The cost of caring for the elderly could treble by 2050, according to a report by the Organisation for Economic Cooperation and Development.
The body, which represents the most industrialised nations, estimates that 10% of people in OECD countries will be more than 80 years old by 2050.
That is up from 4% in 2010 and less than 1% in 1950.
The OECD report said member countries are spending 1.5% of GDP on long term care.
It predicts spending as a share of economic output will double or even triple in the next forty years.
The report said countries must face up to the challenge of caring for ageing populations. It said a vision of long term care was needed and that "muddling through" was not an option.
Angel Gurría, OECD Secretary-General, said: "With costs rising fast, countries must get better value for money from their spending on long-term care.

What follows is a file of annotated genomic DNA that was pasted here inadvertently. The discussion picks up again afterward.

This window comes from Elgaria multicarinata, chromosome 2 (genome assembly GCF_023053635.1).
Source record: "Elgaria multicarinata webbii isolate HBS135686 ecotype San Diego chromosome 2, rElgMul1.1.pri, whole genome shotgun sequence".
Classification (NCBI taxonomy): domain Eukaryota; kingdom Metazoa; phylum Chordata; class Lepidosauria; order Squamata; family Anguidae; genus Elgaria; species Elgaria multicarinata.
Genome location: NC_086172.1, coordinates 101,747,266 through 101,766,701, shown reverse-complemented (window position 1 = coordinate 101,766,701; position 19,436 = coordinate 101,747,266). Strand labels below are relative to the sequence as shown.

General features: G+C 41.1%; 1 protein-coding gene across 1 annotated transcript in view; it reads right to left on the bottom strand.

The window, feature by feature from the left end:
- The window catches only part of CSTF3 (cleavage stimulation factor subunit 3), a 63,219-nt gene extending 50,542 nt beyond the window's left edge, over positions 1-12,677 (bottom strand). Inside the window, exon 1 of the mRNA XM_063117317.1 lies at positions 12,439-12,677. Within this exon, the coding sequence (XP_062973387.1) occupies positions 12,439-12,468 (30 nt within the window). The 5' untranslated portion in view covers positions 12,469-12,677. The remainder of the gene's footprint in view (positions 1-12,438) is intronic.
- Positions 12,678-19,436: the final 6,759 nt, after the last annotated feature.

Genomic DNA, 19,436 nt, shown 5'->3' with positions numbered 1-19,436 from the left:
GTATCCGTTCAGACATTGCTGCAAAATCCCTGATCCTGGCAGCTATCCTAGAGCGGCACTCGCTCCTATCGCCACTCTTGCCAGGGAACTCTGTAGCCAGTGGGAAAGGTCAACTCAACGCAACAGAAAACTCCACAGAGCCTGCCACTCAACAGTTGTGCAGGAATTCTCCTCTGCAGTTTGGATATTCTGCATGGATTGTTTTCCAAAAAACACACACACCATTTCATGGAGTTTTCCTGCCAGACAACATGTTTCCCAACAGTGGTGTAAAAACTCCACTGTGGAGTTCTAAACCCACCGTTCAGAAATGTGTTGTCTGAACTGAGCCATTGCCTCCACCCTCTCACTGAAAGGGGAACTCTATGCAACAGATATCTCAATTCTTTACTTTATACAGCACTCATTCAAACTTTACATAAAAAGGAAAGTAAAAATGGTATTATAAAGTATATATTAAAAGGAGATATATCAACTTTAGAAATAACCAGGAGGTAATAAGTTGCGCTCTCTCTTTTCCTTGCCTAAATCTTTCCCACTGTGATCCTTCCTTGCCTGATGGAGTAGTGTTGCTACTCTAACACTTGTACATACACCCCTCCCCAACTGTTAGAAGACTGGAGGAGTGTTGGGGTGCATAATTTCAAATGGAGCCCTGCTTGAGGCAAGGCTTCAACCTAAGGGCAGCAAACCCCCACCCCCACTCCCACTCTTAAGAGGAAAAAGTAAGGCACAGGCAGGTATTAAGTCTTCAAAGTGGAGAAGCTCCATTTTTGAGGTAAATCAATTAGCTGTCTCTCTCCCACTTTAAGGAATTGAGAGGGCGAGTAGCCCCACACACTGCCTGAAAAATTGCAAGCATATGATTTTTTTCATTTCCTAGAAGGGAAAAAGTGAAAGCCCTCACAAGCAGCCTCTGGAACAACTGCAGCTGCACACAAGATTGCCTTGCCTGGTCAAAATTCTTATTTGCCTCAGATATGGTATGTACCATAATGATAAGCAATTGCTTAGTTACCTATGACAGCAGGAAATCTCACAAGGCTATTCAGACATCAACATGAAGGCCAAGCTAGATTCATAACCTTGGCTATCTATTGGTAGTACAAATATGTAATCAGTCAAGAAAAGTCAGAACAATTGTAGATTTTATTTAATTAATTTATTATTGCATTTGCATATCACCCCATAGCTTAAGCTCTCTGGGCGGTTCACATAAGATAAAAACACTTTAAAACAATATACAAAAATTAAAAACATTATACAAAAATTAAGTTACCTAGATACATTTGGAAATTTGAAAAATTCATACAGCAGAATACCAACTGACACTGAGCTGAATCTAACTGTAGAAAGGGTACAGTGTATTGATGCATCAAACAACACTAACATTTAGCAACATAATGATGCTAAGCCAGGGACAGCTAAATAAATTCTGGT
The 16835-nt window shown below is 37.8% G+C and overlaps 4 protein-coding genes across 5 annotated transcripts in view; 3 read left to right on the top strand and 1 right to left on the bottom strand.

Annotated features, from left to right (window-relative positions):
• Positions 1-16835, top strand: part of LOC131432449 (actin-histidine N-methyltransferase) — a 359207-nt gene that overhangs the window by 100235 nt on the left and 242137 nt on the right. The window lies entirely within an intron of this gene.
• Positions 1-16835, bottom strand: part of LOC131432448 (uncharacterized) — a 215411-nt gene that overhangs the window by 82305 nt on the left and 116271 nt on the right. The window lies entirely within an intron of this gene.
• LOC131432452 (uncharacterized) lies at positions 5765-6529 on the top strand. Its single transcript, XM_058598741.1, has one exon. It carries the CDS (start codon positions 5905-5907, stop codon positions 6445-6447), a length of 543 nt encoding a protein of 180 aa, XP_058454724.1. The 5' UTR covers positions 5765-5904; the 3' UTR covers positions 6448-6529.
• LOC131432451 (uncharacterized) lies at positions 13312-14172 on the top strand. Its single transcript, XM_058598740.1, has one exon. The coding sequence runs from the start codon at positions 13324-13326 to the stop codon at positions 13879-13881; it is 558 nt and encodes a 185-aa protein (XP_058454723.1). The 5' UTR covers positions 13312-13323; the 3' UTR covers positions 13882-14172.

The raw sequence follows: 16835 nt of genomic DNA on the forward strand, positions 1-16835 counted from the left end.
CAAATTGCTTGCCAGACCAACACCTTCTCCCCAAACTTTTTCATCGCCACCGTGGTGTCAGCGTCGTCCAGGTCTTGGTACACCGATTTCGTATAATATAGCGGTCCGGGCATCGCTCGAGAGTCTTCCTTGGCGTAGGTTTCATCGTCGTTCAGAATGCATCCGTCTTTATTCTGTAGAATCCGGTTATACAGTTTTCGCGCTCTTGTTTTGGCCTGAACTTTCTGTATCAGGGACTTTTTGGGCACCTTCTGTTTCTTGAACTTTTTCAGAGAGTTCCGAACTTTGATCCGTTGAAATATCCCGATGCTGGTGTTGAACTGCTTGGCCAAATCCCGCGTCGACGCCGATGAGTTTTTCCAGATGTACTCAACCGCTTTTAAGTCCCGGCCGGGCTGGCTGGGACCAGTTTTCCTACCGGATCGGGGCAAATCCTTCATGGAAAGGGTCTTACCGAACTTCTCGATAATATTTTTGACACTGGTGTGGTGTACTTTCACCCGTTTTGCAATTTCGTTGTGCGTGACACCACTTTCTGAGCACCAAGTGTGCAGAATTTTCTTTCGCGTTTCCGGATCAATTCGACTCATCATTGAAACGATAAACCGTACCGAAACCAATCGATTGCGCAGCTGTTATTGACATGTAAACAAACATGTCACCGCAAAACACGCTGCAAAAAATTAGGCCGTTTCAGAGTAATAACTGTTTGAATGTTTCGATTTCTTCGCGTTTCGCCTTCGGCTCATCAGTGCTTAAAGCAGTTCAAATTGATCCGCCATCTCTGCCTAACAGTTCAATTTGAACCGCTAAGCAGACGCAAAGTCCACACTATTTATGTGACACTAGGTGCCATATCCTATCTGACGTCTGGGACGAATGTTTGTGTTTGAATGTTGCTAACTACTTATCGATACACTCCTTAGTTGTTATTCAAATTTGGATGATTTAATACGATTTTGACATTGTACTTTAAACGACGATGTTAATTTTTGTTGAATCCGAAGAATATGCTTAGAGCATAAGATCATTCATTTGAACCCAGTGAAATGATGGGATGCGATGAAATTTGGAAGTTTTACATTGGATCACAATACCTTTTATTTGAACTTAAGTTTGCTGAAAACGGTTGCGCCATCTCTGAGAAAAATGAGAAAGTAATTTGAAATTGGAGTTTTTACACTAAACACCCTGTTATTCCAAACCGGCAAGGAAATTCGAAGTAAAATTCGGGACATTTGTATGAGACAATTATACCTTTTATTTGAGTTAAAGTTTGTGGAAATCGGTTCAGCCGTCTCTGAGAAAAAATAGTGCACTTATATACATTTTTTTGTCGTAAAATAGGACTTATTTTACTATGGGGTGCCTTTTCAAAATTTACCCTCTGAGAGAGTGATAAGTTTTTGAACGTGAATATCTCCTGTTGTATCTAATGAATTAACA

"The piecemeal policies in place in many countries must be overhauled in order to boost productivity and support family carers who are the backbone of long-term care systems."
However, the report warns against relying too heavily on family members. It says low pay and hard working conditions result in a high turnover of care workers and that many countries were struggling to meet demand.
It says Germany, the Netherlands and Sweden had all increased retention by boosting pay and improving working conditions.
The OECD also said there was likely to be an increased need for migrant workers.